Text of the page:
The coalition's controversial gay marriage legislation returns to the Commons with Tory MPs and activists deeply split over the issue.

The move has been championed by David Cameron but he has faced Conservative opposition at all levels from the grassroots to the Cabinet .

A group of more than 30 current and former local party chairmen warned that the plans would drive Tory voters to the UK Independence Party and make a Conservative election victory in 2015 impossible.

Bob Woollard, chairman of the Conservative Grassroots group which organised the protest letter to the Prime Minister said: "Same sex marriage is really a tipping point, a bellwether issue if you like - people have just said 'I've had enough, I'm off, I will never vote Conservative again'.

"Scores and scores and scores of people that we have all spoken to, probably hundreds of thousands of people have said: 'I've had enough, that's it now, we can't cope with this so-called modernisation agenda. We are not voting Conservative again until this bill is scrapped, defeated in the House of Lords, kicked into the long grass or until there's a change of leadership'."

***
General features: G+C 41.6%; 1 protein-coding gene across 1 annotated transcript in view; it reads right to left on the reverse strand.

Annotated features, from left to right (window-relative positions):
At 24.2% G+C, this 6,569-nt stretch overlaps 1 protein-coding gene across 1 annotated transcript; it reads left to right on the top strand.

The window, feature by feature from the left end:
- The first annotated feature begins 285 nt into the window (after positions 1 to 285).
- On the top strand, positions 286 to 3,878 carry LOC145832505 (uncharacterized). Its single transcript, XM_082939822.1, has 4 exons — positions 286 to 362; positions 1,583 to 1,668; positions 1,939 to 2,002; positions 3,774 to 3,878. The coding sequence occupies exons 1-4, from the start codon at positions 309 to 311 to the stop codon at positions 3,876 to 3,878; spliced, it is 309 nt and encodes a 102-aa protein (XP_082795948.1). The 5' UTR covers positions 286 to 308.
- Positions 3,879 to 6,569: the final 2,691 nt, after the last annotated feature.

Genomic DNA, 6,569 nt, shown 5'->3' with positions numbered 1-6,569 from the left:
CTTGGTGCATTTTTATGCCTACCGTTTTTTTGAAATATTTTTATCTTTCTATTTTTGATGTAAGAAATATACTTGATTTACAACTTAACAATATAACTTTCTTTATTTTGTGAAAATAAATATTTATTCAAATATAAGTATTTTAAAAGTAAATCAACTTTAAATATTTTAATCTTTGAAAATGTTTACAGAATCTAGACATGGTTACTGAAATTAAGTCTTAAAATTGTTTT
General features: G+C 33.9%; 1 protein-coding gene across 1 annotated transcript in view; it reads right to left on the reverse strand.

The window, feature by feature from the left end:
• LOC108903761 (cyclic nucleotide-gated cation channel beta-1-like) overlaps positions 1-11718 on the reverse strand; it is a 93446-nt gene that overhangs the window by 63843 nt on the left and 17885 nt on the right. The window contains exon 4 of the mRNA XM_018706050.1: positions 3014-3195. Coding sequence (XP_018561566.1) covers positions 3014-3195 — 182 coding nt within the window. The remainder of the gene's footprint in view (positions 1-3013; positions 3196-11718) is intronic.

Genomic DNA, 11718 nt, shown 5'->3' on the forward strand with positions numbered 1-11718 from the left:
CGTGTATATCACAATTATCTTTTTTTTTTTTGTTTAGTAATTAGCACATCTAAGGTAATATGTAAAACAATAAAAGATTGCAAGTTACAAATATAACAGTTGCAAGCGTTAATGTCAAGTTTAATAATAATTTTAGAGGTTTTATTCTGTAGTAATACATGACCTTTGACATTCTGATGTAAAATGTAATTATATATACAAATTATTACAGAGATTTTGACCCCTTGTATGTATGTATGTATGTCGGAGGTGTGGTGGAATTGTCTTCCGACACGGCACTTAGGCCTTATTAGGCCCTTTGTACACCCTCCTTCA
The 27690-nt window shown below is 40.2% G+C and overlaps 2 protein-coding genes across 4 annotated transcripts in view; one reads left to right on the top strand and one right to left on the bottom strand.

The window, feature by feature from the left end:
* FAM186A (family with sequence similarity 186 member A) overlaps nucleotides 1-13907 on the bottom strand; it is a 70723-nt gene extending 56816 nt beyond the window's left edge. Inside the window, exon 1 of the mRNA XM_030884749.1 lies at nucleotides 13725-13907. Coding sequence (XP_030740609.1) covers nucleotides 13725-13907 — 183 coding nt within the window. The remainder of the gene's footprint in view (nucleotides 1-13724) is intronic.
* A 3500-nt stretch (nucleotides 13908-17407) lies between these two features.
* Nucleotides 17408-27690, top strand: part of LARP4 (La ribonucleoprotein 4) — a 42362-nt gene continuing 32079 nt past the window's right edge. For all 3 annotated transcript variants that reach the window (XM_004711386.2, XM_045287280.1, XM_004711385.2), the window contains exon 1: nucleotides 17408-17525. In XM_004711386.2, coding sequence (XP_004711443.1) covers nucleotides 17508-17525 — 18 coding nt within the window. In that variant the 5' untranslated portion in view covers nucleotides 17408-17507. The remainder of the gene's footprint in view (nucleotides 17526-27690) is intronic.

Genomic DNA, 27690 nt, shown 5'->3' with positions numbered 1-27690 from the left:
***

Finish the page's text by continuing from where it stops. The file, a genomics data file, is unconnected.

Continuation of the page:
But a rival letter, signed by more than 100 Tory activists, called for Conservative MPs to "deal with the Bill then move on together as a party".

The Marriage (Same Sex Couples) Bill will be debated over two days, with its third reading - the final hurdle in the Commons - tomorrow.

Tory former minister Tim Loughton will attempt to amend the legislation to allow heterosexuals to have the same right to civil partnerships as gay couples.

He highlighted a ComRes survey of 159 MPs from across the parties which found 73% agreed that civil partnerships should be extended to heterosexuals "in the interests of equality" if gay marriage is legalised.

Mr Loughton said: "Far from being a 'wrecking measure' some of the strongest support for my amendment to extend civil partnerships comes from the biggest supporters of same sex marriage in the Labour and Lib Dem parties."